*IEEE Transactions on Circuits and Systems for Video Technology*, vol. 22, no. 6, pp. 930–942, 2012. View at: Publisher Site | Google Scholar - P. Turaga, S. Biswas, and R. Chellappa, “The role of geometry in age estimation,” in
*Proceedings of the 2010 IEEE International Conference on Acoustics, Speech, and Signal Processing, ICASSP 2010*, pp. 946–949, USA, March 2010. View at: Publisher Site | Google Scholar - Y. M. Lui and J. R. Beveridge, “Grassmann Registration Manifolds for Face Recognition,” in
*Computer Vision – ECCV 2008*, vol. 5303 of*Lecture Notes in Computer Science*, pp. 44–57, Springer Berlin Heidelberg, Berlin, Heidelberg, 2008. View at: Publisher Site | Google Scholar - Z. Huang, R. Wang, S. Shan, and X. Chen, “Projection Metric Learning on Grassmann Manifold with Application to Video based Face Recognition,” in
*Proceedings of the IEEE Conference on Computer Vision and Pattern Recognition, CVPR 2015*, pp. 140–149, USA, June 2015. View at: Publisher Site | Google Scholar - Y. M. Lui, “Human gesture recognition on product manifolds,”
*Journal of Machine Learning Research (JMLR)*, vol. 13, pp. 3297–3321, 2012. View at: Google Scholar | MathSciNet - O. Tuzel, F. Porikli, and P. Meer, “Pedestrian detection via classification on Riemannian manifolds,”
*IEEE Transactions on Pattern Analysis and Machine Intelligence*, vol. 30, no. 10, pp. 1713–1727, 2008. View at: Publisher Site | Google Scholar - M. Faraki, M. T. Harandi, A. Wiliem, and B. C. Lovell, “Fisher tensors for classifying human epithelial cells,”
*Pattern Recognition*, vol. 47, no. 7, pp. 2348–2359, 2014. View at: Publisher Site | Google Scholar - Y. Chikuse,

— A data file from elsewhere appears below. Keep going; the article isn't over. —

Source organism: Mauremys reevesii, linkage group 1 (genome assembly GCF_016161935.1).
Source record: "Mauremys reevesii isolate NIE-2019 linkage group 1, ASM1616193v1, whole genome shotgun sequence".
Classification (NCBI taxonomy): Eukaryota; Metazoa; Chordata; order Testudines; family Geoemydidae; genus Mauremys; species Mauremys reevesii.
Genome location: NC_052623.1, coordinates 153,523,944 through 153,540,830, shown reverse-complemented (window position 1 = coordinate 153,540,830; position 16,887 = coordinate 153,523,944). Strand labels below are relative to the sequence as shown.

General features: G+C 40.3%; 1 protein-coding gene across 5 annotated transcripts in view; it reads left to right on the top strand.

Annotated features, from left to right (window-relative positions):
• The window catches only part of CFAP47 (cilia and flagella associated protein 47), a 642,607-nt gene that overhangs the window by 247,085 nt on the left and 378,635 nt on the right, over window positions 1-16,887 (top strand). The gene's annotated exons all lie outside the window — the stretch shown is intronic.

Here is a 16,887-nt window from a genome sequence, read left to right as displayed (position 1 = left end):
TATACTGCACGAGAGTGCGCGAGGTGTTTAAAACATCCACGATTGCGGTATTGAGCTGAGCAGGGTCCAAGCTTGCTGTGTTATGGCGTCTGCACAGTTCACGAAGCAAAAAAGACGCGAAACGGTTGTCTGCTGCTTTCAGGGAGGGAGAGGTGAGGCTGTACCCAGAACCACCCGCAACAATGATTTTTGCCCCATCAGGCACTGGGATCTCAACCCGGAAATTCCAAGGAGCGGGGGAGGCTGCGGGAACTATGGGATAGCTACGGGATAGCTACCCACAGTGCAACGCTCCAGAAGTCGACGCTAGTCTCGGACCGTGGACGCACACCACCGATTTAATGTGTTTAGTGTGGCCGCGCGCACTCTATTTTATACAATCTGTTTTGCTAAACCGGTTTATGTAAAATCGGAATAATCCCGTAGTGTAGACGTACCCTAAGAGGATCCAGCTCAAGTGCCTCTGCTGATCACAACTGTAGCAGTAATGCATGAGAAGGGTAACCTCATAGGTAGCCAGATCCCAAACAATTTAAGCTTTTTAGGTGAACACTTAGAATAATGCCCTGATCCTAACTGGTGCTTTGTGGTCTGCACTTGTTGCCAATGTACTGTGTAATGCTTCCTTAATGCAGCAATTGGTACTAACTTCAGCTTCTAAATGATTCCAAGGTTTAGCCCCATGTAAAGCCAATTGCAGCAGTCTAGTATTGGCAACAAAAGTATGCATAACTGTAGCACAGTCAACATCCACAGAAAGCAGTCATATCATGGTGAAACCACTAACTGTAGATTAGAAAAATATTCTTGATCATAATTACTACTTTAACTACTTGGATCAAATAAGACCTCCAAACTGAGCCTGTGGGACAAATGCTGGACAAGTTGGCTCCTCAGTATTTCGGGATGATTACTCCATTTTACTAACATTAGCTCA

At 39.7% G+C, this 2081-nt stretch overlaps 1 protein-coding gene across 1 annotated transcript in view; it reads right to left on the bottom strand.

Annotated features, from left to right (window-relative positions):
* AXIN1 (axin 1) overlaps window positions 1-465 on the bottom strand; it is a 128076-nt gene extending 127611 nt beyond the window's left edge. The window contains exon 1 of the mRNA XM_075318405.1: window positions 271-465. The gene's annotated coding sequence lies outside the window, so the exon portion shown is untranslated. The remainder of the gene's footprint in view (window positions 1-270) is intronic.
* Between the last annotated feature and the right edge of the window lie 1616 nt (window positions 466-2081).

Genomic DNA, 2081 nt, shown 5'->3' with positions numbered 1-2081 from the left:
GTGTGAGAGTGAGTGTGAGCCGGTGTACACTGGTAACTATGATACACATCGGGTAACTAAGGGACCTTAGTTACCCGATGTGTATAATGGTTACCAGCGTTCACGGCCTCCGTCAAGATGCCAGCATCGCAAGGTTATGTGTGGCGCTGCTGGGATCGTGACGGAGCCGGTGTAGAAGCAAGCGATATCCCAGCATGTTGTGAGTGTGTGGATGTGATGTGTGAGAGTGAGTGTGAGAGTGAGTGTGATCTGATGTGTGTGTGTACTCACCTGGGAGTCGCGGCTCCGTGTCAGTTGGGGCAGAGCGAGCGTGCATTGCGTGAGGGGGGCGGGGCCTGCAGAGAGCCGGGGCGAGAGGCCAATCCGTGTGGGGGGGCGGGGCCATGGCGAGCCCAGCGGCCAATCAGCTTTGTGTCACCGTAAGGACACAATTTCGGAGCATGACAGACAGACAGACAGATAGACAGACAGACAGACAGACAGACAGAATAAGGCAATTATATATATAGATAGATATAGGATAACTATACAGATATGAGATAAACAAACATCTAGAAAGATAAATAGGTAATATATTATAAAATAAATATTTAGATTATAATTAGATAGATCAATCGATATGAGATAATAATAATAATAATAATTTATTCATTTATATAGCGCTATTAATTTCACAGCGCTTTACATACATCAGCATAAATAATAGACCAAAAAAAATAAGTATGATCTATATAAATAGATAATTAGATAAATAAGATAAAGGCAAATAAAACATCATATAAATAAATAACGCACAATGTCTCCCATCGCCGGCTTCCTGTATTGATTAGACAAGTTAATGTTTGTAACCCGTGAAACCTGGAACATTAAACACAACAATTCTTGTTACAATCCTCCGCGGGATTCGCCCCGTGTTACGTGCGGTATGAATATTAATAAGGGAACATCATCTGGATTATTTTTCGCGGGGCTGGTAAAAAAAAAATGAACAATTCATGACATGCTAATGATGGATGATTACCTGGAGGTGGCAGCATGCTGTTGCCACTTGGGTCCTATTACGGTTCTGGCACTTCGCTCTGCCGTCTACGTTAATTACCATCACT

*Statistics on special manifolds*, vol. 174 of*Lecture Notes in Statistics*, Springer-Verlag, New York, 2003. View at: MathSciNet - M. Harandi, R. Hartley, C. Shen, B. Lovell, and C. Sanderson, “Extrinsic methods for coding and dictionary learning on Grassmann manifolds,”
*International Journal of Computer Vision*, vol. 114, no. 2-3, pp. 113–136, 2015. View at: Publisher Site | Google Scholar | MathSciNet - T. Hastie, R. Tibshirani, and J. Friedman,
*The Elements of Statistical Learning*, Springer, New York, NY, USA, 2001. View at: Publisher Site | MathSciNet - P.-A. Absil, R. Mahony, and R. Sepulchre,
*Optimization algorithms on matrix manifolds*, Princeton University Press, Princeton, NJ, 2008. View at: MathSciNet - T. G. Kolda and B. W. Bader, “Tensor decompositions and applications,”
*SIAM Review*, vol. 51, no. 3, pp. 455–500, 2009. View at: Publisher Site | Google Scholar | MathSciNet - Y. M. Lui, J. R. Beveridge, and M. Kirby, “Action classification on product manifolds,” in
*Proceedings of the IEEE Computer Society Conference on Computer Vision and Pattern Recognition (CVPR '10)*, pp. 833–839, San Francisco, Calif, USA, June 2010. View at: Publisher Site | Google Scholar - J. Hamm and D. D. Lee, “Grassmann discriminant analysis,” in
*Proceedings of the the 25th international conference*, pp. 376–383, Helsinki, Finland, July 2008. View at: Publisher Site | Google Scholar - T.-K. Kim and R. Cipolla, “Canonical correlation analysis of video volume tensors for action categorization and detection,”
*IEEE Transactions on Pattern Analysis and Machine Intelligence*, vol. 31, no. 8, pp. 1415–1428, 2009. View at: Publisher Site | Google Scholar - Y. Wang and G. Mori, “Human action recognition by semilatent topic models,”
*IEEE Transactions on Pattern Analysis and Machine Intelligence*, vol. 31, no. 10, pp. 1762–1774, 2009. View at: Publisher Site | Google Scholar - A. B. Chan and N. Vasconcelos, “Probabilistic kernels for the classification of auto-regressive visual processes,” in
*Proceedings of the 2005 IEEE Computer Society Conference on Computer Vision and Pattern Recognition, CVPR 2005*, pp. 846–851, USA, June 2005. View at: Publisher Site | Google Scholar - A. B. Chan and N. Vasconcelos, “Classification and retrieval of traffic video using auto-regressive stochastic processes,” in
*Proceedings of the 2005 IEEE Intelligent Vehicles Symposium*, pp. 771–776, USA, June 2005. View at: Publisher Site | Google Scholar

#### Copyright

Copyright © 2018 Yuping Wang et al. This is an open access article distributed under the Creative Commons Attribution License, which permits unrestricted use, distribution, and reproduction in any medium, provided the original work is properly cited.